Early life origins of risky sexual behavior in adolescence

Rachel Skinner, Michael Smith, Spring Cooper-Robbins, Eugen Mattes, Dorota Doherty, Jeff Cannon, Martha Hickey, Susan Rosenthal, Anthony Smith

Research output: Contribution to conferencePosterpeer-review

Abstract

Purpose Risky sexual behavior contributes to unplanned teenage pregnancy, sexually transmitted infection (STI) and adverse social, emotional and physical health outcomes in adolescence into adulthood. We have little understanding of early determinants of risky sexual behavior. This study aimed to determine the prospective relationship between problem behavior through childhood, as measured by the Child Behavior Checklist (CBCL), and risky sexual behavior in adolescence. Methods A prospective cohort study (the Western Australian Pregnancy Cohort [Raine] Study) has collected extensive socio-demographic, individual, family and environmental data from over 2800 parents, the children they gave birth to, and individuals in the children’s lives from the antenatal period, birth and every 1-3 years following. Approximately 1200 of these children (now adolescents) reported on sexual experience at the 16/17-year follow-up and were dichotomized into high and low sexual risk groups according to sexual intercourse debut and other sexual behavior. For each childhood follow-up, continuous CBCL z-scores were summarized using medians, inter-quartile ranges and ranges. Mann-Whitney U tests were used to compare outcomes between sexual risk groups. Further, CBCL raw scores at each follow-up were dichotomized with reference to published cut-off values (T scores ≥70), indicating clinically recognized behavioral problems. The Cox proportional hazards model was used to compare the relative risk of sexual debut over time between participants who were identified with behavioral problems at each childhood follow-up and those without. Results Initial analyses show significantly higher z-scores and T scores for Total Behavior Problems and the Externalizing Behavior subscale in participants who reported sexual intercourse debut compared to those who did not (p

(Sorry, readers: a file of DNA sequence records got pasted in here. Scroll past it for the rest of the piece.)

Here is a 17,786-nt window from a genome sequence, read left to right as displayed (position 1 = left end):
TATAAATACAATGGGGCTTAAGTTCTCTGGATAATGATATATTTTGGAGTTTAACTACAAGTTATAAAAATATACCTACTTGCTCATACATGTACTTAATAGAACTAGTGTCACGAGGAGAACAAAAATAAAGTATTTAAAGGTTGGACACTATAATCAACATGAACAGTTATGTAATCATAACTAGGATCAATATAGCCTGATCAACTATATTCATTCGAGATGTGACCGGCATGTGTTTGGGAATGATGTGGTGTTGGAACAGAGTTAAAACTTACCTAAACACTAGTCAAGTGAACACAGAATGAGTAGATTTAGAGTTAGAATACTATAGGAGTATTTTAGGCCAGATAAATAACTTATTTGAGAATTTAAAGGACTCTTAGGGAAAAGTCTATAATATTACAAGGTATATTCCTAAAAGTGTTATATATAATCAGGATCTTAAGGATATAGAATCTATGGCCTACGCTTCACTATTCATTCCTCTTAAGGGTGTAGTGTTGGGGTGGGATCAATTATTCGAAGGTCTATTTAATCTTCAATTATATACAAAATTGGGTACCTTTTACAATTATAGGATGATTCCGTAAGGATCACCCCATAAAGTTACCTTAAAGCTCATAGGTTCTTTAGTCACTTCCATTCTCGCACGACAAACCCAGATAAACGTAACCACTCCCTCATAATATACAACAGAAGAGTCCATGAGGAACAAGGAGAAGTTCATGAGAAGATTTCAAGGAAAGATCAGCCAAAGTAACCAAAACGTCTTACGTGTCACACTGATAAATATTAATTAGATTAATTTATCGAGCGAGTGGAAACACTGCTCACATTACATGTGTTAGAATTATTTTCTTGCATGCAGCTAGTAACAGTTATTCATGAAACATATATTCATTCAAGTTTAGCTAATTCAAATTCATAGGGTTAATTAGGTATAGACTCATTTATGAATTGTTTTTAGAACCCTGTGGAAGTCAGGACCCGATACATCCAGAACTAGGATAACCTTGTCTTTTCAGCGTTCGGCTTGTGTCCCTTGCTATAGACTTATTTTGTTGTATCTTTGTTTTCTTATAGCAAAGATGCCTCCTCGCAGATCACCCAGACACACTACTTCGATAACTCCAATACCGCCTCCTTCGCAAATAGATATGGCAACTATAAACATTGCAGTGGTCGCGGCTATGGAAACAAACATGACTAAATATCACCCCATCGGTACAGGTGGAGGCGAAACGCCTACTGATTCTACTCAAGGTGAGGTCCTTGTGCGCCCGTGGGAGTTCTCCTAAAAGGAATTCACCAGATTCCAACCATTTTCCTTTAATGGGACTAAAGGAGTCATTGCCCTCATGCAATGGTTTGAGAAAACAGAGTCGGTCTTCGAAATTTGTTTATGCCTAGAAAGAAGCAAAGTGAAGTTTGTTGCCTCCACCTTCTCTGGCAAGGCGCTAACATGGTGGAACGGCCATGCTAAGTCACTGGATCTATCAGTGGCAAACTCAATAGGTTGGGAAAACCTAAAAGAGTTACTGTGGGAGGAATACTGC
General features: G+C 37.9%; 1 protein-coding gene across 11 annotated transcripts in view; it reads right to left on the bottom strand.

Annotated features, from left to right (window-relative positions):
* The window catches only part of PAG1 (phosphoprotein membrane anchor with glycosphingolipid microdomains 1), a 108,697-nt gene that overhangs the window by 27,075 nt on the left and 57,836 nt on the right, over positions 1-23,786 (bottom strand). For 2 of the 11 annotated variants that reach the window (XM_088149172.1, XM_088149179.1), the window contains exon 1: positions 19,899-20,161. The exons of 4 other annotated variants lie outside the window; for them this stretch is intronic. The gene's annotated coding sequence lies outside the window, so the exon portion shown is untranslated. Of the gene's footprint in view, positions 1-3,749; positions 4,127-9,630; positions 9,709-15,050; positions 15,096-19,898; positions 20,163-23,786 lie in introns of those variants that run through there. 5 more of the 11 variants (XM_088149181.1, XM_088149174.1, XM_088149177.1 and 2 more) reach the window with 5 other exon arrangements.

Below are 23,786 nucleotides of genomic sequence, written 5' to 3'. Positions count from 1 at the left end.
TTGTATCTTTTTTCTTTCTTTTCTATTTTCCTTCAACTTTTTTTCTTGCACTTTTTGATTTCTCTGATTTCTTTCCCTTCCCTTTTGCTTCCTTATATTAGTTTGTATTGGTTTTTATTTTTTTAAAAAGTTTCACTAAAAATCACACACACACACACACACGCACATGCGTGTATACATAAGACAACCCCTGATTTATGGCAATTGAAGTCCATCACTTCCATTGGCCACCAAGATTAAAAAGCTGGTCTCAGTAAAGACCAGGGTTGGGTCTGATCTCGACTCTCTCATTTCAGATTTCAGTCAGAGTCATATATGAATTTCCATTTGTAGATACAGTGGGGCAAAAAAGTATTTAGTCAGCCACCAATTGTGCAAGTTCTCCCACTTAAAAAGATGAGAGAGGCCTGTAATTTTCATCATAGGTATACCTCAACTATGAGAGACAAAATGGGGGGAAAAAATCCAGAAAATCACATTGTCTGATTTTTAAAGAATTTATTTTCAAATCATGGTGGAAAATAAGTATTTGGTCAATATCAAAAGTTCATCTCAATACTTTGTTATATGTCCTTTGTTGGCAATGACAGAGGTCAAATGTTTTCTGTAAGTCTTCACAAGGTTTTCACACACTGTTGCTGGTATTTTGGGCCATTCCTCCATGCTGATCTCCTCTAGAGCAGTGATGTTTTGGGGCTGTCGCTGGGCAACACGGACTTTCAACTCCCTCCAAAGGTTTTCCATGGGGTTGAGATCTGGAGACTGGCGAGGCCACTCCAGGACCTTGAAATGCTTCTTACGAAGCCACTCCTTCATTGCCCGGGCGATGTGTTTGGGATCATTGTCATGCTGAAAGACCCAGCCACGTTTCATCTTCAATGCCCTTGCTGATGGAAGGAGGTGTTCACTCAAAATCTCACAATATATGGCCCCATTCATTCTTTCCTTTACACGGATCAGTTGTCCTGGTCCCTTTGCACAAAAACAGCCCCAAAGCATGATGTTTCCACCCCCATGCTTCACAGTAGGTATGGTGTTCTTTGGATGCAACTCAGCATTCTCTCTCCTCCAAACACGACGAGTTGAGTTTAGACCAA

Conference

ConferenceSociety for Adolescent Health and Medicine Conference (SAHM 2011)
Period1/01/11 → …
Internet address

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